ATTENTION: I officially have one strawberry growing in my strawberry patch!
My strawberry patch was another "gift" left in my backyard by the former tenant of my apartment. I found it planted in a bucket hidden under the snow in February. Strawberries are cold hardy perennials, so they need a restful cold period before they can begin sprouting again every spring.
You, too, can grow strawberries! Even if you don't have a yard, or have never grown anything before, strawberries are great easy container plants. Listen up:
There are two basic types of strawberry plants: June-bearing and ever-bearing.
June-bearing strawberry plants grow in cute tangled masses with long runners. The plant can take a year to become established, but it will eventually produce one strong harvest of big fruit each year (in June, duh). If you want to get scientific about it, this is the type of strawberry patch that Strawberry Shortcake had outside her shortcake home in the town of Cakewalk, Strawberryland. You know, next door to Huckleberry Pie.*
I think the plant I discovered in my yard is of the ever-bearing variety. Ever-bearing strawberries are the kind usually sold for container gardening because they grow in more of a contained lump than a spread out patch. They bear fruit continually from spring through summer, though it's smaller than the June-bearing fruits. The ever-bearing strawberries are like the snack producers and June-bearing strawberries are the jam & shortcake producers!
Once you've figured out what kind of strawberry you want to grow, here's what you do:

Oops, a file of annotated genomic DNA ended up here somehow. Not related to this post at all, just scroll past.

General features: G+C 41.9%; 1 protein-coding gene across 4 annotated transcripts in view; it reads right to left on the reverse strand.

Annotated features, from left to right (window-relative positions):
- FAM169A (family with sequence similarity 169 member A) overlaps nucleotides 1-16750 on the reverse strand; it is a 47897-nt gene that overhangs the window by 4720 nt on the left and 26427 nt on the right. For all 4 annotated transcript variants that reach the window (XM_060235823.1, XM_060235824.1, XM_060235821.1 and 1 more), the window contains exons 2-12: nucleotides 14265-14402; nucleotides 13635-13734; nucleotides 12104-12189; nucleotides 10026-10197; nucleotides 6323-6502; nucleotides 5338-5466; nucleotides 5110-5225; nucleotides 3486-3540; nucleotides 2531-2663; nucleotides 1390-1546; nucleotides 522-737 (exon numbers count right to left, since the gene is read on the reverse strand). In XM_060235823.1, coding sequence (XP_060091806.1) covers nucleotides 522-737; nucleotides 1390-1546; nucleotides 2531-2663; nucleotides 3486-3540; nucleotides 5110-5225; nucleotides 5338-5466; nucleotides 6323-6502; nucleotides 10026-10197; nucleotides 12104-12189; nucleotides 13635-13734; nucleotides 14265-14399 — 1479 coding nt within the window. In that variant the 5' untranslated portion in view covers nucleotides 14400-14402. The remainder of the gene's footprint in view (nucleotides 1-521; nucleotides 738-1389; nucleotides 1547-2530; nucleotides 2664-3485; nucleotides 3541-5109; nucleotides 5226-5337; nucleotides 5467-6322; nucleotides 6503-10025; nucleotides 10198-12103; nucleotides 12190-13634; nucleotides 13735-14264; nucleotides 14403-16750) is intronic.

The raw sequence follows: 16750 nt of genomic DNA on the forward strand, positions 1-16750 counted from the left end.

- Pick a spot that is sunny for most, if not all, of the day. This could be a balcony, roof, window ledge, fire escape- any place with sun!
- Buy a well-drained container for your space: Strawberry pots, grow bags and hanging planters will fit well in a vertical space, and traditional pots are good for your window sill or patio.
- Buy a mini strawberry plant from a garden center, farmer's market, online plant store... anywhere! Start with an established plant first, and once you get the hang of it, you can start your own new plants from seed the next year.
- When you buy the plant, pick up some potting soil. Don't just use dirt that you dig up from the side of the road! You need living, fertile soil to feed your strawbabies.
- Put plant and soil into pot. Leave the soil loose so the roots can easily spread around.
- Ta-Da! Strawberry plant! Water regularly through the hot months and let it chill outside during the winter. When you see dead leaves, cut them off. When you see red strawberries, eat them. It's that simple.
Here's a photo of my strawberry patch in context so you can see how mini it is (in the blue and white plaid pot). Good luck with your very first strawberry plant!
*editor's note: You might want to read the Strawberry Shortcake Wikipedia page... it includes important research findings, such as "inconsistencies" and "criticism" of the cartoon series. I had no idea it was such a serious issue!